First Female Ascent of Deprivation

Posted on: May 19, 2008

Maxime Turgeon approaching Mt. Hunter's (14,570') north face. He and Zoe Hart made what is likely the fourth ascent of Deprivation (Alaska Grade 6: ED+ 90 degrees, ca. 6000', Backes-Twight, 1994). Hart is the first woman to climb the difficult route. Their successful climb is the second of Mt. Hunter in a week for Turgeon, as he, Freddie Wilkinson and Ben Gilmore ascended the Moonflower Buttress (Alaska Grade 6: 5.8 A3 AI6, 6,100', Stump-Aubrey [to last rock band], 1981; Bibler-Klewin [to summit], 1983) seven days prior. [Photo] Zoe Hart

Editor's Note: Kiwi Pat Deavoll made an ascent of Deprivation in 2004 (with Marty Beare) that ended on the top of the north buttress, not the summit of Mt. Hunter. Alpinist considers Zoe Hart's ascent the first integral ascent of the route by a woman.

Zoe Hart and Maxime Turgeon took advantage of a window of moderate weather to complete an ascent of Mt. Hunter’s (14,570’) Deprivation (Alaska Grade 6: ED+ 90 degrees, ca. 6000’, Backes-Twight, 1994). The line climbs the northwest facing wall of the north buttress of Mt. Hunter to the right of the more frequently climbed Moonflower Buttress (Alaska Grade 6: 5.8 A3 AI6, 6,100', Stump-Aubrey [to last rock band], 1981; Bibler-Klewin [to summit], 1983). Hart is the route’s first female ascentionist and this success marks what is possibly the route’s fourth ascent. It also marks Turgeon’s second ascent of the mountain this month, as he, Freddie Wilkinson and Ben Gilmore climbed Moonflower Buttress in a 52 hour roundtrip push only a few days before. Hart and the late Sue Nott had attempted the line two years ago, but found “absolutely no ice” on the route.


Turgeon high on the route. Hart called the conditions on the north face, "Killer!", particularly in contrast to what she had encountered two years earlier with the late Sue Nott. [Photo] Zoe Hart

The pair left camp at 2:30 a.m. and began their climb over the bergshcrund at 4:00 a.m.. Still in the dark, Hart was “pumped stupid” climbing through the first overhanging pitch, but then “it all started clicking”. The pair simulclimbed much of the route, with Turgeon leading the harder pitches—“he’s faster”, according to Hart—and Hart “suffering with the heavy pack, seconding”. Though the team dropped a belay parka high on the route, “a bunch of Quebecois cursing was the biggest epic”.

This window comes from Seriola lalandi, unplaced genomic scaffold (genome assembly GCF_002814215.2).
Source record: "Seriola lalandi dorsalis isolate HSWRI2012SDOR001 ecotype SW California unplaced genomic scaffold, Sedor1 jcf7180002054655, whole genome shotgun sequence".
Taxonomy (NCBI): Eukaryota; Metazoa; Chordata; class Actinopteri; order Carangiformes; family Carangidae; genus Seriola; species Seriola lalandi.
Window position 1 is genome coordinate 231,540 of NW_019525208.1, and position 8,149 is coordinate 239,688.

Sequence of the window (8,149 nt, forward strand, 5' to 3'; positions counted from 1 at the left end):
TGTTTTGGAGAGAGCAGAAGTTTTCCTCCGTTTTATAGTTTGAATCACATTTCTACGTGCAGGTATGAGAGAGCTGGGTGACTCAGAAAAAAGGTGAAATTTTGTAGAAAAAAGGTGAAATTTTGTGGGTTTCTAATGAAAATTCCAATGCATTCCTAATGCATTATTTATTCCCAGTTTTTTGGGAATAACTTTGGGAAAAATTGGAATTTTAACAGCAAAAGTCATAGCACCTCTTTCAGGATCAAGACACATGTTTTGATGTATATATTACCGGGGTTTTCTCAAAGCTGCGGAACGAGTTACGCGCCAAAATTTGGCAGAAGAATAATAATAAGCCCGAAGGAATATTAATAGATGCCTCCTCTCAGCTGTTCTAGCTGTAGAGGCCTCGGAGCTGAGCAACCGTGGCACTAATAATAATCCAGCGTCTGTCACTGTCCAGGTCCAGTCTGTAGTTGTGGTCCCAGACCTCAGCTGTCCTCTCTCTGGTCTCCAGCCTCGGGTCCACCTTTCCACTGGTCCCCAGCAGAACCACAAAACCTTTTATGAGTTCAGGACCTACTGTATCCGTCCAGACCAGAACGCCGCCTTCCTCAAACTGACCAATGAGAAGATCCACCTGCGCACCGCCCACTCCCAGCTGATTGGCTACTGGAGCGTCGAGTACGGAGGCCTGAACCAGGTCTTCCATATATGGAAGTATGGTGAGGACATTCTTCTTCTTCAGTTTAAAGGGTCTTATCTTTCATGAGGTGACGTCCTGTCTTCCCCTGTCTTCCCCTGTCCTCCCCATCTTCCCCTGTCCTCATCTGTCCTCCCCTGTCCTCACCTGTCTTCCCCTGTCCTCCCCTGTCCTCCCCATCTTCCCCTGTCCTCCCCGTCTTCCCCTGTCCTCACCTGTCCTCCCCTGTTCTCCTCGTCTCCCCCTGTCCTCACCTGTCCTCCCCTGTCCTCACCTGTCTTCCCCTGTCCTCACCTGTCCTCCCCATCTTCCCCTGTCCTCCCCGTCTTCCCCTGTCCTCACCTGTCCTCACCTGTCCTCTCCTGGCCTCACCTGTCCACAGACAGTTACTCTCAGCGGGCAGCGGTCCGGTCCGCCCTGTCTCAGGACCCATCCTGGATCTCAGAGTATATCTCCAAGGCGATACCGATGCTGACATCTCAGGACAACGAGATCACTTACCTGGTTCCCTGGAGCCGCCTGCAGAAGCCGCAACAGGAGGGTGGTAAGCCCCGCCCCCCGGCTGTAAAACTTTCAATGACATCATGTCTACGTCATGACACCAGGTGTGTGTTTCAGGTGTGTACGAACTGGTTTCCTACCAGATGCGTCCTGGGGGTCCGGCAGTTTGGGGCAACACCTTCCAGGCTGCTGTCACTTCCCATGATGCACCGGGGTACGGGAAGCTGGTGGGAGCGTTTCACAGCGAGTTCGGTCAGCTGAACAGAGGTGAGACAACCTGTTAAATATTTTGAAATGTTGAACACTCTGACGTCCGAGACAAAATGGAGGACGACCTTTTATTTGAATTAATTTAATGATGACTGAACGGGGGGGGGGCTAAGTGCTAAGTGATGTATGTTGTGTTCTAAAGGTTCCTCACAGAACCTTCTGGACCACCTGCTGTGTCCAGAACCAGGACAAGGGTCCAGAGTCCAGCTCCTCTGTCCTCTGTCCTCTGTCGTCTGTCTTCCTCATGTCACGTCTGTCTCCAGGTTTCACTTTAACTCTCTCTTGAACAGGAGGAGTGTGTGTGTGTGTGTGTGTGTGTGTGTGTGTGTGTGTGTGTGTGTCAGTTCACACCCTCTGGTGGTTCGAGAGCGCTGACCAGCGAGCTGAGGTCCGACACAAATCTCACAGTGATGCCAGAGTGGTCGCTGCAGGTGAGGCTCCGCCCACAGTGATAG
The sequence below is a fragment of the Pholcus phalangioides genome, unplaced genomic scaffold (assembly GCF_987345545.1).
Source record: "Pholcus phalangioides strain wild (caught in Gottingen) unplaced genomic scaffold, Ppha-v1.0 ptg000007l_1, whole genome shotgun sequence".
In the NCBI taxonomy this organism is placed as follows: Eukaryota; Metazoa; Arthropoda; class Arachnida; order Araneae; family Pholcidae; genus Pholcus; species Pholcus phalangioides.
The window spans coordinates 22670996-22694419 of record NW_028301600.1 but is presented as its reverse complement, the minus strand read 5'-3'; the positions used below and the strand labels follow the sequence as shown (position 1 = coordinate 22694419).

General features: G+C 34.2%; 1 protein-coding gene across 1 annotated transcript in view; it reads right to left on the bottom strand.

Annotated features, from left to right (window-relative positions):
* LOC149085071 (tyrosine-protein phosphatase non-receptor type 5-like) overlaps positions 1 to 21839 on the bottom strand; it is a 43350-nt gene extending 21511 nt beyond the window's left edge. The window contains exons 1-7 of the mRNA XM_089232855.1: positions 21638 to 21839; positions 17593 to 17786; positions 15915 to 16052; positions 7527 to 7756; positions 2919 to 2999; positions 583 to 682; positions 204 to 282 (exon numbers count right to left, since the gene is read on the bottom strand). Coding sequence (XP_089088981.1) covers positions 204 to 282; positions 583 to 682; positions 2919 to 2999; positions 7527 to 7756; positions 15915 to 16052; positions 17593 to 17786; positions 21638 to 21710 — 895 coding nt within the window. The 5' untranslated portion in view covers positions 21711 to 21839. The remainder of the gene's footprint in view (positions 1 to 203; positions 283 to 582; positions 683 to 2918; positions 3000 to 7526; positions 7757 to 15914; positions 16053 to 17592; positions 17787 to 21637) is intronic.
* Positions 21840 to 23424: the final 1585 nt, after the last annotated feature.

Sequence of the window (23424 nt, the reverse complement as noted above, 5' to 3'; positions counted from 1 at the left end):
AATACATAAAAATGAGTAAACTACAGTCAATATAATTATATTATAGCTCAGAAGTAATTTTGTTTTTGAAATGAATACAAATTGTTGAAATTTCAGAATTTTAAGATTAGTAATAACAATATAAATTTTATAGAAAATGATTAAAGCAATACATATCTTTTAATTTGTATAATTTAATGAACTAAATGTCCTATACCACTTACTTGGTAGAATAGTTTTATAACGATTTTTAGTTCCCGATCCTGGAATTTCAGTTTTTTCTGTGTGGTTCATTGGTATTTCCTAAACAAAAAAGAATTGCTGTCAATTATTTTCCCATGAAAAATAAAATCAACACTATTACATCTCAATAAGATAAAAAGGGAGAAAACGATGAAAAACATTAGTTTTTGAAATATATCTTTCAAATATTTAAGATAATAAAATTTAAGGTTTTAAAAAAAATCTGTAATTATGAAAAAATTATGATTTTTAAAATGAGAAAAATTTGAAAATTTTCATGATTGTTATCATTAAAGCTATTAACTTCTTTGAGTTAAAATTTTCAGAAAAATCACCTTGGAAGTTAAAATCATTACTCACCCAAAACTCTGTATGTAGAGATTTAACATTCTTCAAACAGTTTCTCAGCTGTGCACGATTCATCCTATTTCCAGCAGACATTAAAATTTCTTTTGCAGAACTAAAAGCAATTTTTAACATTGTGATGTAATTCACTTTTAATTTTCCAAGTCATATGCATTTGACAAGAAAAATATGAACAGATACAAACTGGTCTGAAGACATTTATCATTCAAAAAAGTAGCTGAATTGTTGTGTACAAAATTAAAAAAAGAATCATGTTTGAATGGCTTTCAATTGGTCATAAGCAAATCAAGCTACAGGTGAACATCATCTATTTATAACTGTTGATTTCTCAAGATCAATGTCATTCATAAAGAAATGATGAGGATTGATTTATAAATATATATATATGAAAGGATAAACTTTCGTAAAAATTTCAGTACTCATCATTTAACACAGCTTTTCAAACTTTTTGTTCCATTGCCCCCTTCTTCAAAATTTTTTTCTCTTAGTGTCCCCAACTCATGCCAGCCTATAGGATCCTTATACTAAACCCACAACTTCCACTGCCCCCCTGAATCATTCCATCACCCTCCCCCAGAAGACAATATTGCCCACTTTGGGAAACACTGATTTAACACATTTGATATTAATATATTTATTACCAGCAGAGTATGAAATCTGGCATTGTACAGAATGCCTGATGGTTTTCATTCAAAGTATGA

After 23 hours of climbing, the two stopped at a huge, solid cornice, where they found a horizontal crack that made for a perfect bivy. A three hour nap and some brewing time was followed by a 2.5 hour blast to the summit. The v-threads from Turgeon’s descent of the Moonflower Buttress were still intact, so the two made it down “relatively quickly, with only one stuck rope”.

A Mountain Profile of Mt. Hunter appeared in Issue 9. —Ed.

Sources: Zoe Hart, American Alpine Journal

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A/J also climbed the north face of alberta, n. face of edith cavel, and more that summer, sans press or concern for gender firsts. So why the new wave of horn tooting? philosophical question? generational thing? -chewonthat

2008-05-25 12:36:10

from the '93 aaj (but not the same andy). Hunter, Barrille and P 6000+. Julie Brugger and I made the third ascent of the north buttress of Hunter to the summit via the Stump route. It was in excellent condition during the nine days it took to climb it. We summited on June 3. We took another five days to descend the west ridge in bad weather. We then made the second ascent of the 1988 Austrian route on the east face of Barrille in two days, reaching the summit on July 4. The route was of good quality except for the entire section between the first and second towers, which was either rotten or under a watercourse. We also climbed a new route on P 6000+, the small wall a half mile north of the east face of Barrille (III, 5.10~). This 8-pitch route is easily accessible from the Mountain House and climbable during marginal weather when bigger things may be out of shape. ANDREW DE KLERK, Mountain Club of South Africa

2008-05-25 03:06:39
Freddie Wilkinson

Bilbo sayz:

I believe the Japanese Shi-Shi fellas did a complete ascent of Deprivation in 05 or 06.

If memory serves, during the 03 season nobody even made it as high as the cornice bivy. I'm pretty sure Rich and John's highpoint was the last pitch of the Come Again Exit, which, as K-dawg points out, is a ways from the true top of the Buttress..... 800 linear feet, or four rope lengths, to be exact.

There are many good reasons for not going to the summit. Bilbo frequently skips the summit so he can make it back to starbucks in Boulder before it closes, but then again, he's a real soul climber. But let's keep it honest and keep the record straight, eh?


2008-05-24 06:41:58

Howdy Steve and others interested in the history here,